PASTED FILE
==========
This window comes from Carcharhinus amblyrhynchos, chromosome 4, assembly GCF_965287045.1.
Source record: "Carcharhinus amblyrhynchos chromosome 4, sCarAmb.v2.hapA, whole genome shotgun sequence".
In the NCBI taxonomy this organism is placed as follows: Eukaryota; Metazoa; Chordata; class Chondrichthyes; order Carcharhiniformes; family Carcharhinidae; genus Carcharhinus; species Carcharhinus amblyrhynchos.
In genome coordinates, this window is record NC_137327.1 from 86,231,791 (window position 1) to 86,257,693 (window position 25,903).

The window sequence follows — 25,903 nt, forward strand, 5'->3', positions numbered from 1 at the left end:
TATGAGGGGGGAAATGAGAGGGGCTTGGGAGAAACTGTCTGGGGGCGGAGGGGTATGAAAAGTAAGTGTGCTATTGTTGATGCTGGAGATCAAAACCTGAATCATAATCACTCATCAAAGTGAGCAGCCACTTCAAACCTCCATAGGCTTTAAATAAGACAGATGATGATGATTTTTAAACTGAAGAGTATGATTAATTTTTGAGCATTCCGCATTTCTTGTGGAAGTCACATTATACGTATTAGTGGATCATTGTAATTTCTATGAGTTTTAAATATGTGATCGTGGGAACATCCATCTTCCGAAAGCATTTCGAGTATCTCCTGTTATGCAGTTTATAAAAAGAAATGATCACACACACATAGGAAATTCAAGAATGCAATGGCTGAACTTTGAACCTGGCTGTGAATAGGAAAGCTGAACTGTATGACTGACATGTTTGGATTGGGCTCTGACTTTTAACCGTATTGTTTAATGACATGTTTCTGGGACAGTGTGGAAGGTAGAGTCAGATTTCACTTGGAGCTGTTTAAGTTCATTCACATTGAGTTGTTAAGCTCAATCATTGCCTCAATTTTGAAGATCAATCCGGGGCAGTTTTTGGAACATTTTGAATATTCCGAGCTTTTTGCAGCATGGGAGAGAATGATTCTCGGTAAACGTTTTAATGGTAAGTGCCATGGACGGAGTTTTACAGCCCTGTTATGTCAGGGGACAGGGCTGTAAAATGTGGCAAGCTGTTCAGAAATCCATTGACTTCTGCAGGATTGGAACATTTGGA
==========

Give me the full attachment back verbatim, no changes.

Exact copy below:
This window comes from Carcharhinus amblyrhynchos, chromosome 4, assembly GCF_965287045.1.
Source record: "Carcharhinus amblyrhynchos chromosome 4, sCarAmb.v2.hapA, whole genome shotgun sequence".
In the NCBI taxonomy this organism is placed as follows: Eukaryota; Metazoa; Chordata; class Chondrichthyes; order Carcharhiniformes; family Carcharhinidae; genus Carcharhinus; species Carcharhinus amblyrhynchos.
In genome coordinates, this window is record NC_137327.1 from 86,231,791 (window position 1) to 86,257,693 (window position 25,903).

The window sequence follows — 25,903 nt, forward strand, 5'->3', positions numbered from 1 at the left end:
TATGAGGGGGGAAATGAGAGGGGCTTGGGAGAAACTGTCTGGGGGCGGAGGGGTATGAAAAGTAAGTGTGCTATTGTTGATGCTGGAGATCAAAACCTGAATCATAATCACTCATCAAAGTGAGCAGCCACTTCAAACCTCCATAGGCTTTAAATAAGACAGATGATGATGATTTTTAAACTGAAGAGTATGATTAATTTTTGAGCATTCCGCATTTCTTGTGGAAGTCACATTATACGTATTAGTGGATCATTGTAATTTCTATGAGTTTTAAATATGTGATCGTGGGAACATCCATCTTCCGAAAGCATTTCGAGTATCTCCTGTTATGCAGTTTATAAAAAGAAATGATCACACACACATAGGAAATTCAAGAATGCAATGGCTGAACTTTGAACCTGGCTGTGAATAGGAAAGCTGAACTGTATGACTGACATGTTTGGATTGGGCTCTGACTTTTAACCGTATTGTTTAATGACATGTTTCTGGGACAGTGTGGAAGGTAGAGTCAGATTTCACTTGGAGCTGTTTAAGTTCATTCACATTGAGTTGTTAAGCTCAATCATTGCCTCAATTTTGAAGATCAATCCGGGGCAGTTTTTGGAACATTTTGAATATTCCGAGCTTTTTGCAGCATGGGAGAGAATGATTCTCGGTAAACGTTTTAATGGTAAGTGCCATGGACGGAGTTTTACAGCCCTGTTATGTCAGGGGACAGGGCTGTAAAATGTGGCAAGCTGTTCAGAAATCCATTGACTTCTGCAGGATTGGAACATTTGGA